The incident, which was first publicly disclosed by threat intelligence non-profit SpamHaus, involved sending rogue warning emails with the subject line “Urgent: Threat actor in systems” originating from a legitimate FBI email address “[email protected][.]gov” that framed the attack on Vinny Troia, a security researcher and founder of dark web intelligence firms Night Lion Security and Shadowbyte, while also claiming him to be affiliated with a hacking outfit named TheDarkOverlord.
SpamHaus cited its own telemetry data to point out that the email blasts happened over two “spam” waves, one shortly before 5:00 a.m. UTC and another one shortly after 7:00 a.m. UTC.
However, according to Kryptos Logic researcher Marcus Hutchins, the goal appears to be to discredit Troia. “Vinny Troia wrote a book revealing information about hacking group TheDarkOverlord. Shortly after, someone began erasing ElasticSearch clusters leaving behind his name. Later his Twitter was hacked, then his website. Now a hacked FBI email server is sending this,” Hutchins tweeted.
Brian Krebs of Krebs on Security, who also received an independent missive from the perpetrator, detailed in an independent report that the “spam messages were sent by abusing insecure code in an FBI online portal designed to share information with state and local law enforcement authorities.”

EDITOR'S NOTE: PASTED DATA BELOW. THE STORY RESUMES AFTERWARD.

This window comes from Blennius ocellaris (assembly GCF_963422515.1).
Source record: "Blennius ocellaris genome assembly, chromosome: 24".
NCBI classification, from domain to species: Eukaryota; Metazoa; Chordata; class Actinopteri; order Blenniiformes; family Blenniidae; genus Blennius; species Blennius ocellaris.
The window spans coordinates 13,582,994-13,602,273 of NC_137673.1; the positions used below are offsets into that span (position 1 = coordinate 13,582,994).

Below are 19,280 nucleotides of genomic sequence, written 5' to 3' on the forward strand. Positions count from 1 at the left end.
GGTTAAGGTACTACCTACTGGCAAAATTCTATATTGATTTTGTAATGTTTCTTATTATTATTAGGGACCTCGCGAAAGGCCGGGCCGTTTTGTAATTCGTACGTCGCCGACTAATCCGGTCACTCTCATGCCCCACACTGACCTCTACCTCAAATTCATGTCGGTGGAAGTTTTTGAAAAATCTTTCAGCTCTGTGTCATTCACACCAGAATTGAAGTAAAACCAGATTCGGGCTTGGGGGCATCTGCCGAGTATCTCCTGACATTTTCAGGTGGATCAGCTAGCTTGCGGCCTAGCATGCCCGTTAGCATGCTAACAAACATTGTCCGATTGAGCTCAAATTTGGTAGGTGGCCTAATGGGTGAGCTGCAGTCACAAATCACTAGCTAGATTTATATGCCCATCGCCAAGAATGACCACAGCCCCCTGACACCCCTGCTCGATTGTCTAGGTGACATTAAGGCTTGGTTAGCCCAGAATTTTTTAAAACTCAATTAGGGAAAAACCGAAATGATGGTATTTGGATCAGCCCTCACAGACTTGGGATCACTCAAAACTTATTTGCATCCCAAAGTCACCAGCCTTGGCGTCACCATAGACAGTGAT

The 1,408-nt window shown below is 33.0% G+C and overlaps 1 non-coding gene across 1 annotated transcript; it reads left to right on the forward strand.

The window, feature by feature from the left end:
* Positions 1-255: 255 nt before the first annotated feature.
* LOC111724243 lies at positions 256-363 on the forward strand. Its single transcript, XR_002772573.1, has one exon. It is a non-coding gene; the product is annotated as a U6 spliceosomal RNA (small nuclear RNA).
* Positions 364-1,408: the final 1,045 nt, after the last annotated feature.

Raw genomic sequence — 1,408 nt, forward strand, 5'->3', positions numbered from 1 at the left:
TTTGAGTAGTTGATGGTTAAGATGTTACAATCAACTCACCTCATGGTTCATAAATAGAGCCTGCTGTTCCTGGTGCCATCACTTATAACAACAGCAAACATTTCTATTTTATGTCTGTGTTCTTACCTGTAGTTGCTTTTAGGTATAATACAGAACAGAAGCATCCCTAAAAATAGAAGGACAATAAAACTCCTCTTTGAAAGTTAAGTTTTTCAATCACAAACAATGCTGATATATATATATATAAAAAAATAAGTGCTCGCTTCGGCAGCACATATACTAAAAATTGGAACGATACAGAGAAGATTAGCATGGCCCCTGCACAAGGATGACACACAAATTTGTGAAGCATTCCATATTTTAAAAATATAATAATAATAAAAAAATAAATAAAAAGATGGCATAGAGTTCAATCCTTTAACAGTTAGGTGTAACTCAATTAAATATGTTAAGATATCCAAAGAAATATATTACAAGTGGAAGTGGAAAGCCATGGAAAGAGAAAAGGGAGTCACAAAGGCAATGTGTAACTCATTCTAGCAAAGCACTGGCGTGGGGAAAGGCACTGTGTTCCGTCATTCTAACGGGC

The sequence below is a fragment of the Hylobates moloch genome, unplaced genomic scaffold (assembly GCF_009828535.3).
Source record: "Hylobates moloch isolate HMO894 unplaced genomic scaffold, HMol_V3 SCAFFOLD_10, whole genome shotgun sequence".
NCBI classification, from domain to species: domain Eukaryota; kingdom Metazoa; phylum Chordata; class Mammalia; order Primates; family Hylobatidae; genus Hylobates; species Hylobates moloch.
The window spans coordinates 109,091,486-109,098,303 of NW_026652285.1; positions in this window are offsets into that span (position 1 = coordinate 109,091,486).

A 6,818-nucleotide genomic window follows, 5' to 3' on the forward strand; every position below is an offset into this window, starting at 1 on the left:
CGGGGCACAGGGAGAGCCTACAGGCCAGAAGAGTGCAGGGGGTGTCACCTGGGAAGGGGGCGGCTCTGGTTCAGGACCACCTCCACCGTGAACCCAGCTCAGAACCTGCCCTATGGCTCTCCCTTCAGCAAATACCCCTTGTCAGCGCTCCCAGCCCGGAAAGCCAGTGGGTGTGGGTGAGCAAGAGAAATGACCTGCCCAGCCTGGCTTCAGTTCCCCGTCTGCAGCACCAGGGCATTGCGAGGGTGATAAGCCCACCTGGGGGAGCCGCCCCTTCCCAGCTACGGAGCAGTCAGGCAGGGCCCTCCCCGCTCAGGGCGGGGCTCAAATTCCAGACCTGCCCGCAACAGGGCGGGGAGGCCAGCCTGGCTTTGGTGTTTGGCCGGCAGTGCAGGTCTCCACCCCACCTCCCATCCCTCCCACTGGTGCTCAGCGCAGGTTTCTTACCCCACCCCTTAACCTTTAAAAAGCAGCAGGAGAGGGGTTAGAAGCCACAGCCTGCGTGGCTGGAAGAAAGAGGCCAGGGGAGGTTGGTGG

Pompompurin, as the hacker entity goes by online, told Krebs that the breach was carried out by taking advantage of a flaw in the FBI’s Law Enforcement Enterprise Portal (LEEP) that not only allowed any individual to apply for an account, but also leaked the one-time password that’s sent to the applicant to confirm their registration, effectively enabling them to intercept and tamper the HTTP requests with their own phony message to thousands of email addresses.
“The FBI is aware of a software misconfiguration that temporarily allowed an actor to leverage the Law Enforcement Enterprise Portal (LEEP) to send fake emails,” the agency said in a statement. “While the illegitimate email originated from an FBI operated server, that server was dedicated to pushing notifications for LEEP and was not part of the FBI’s corporate email service. No actor was able to access or compromise any data or PII on the FBI’s network.”
“Should I be flattered that the kids who hacked the FBI email servers decided to do it in my name?,” Troia later tweeted, while also hinting at Pompompurin being the mastermind of the smear campaign. Earlier in the day, those in charge of the Twitter account said: “I am not involved in any illegal activities. Please note that this account is also operated by [Vinny Troia].”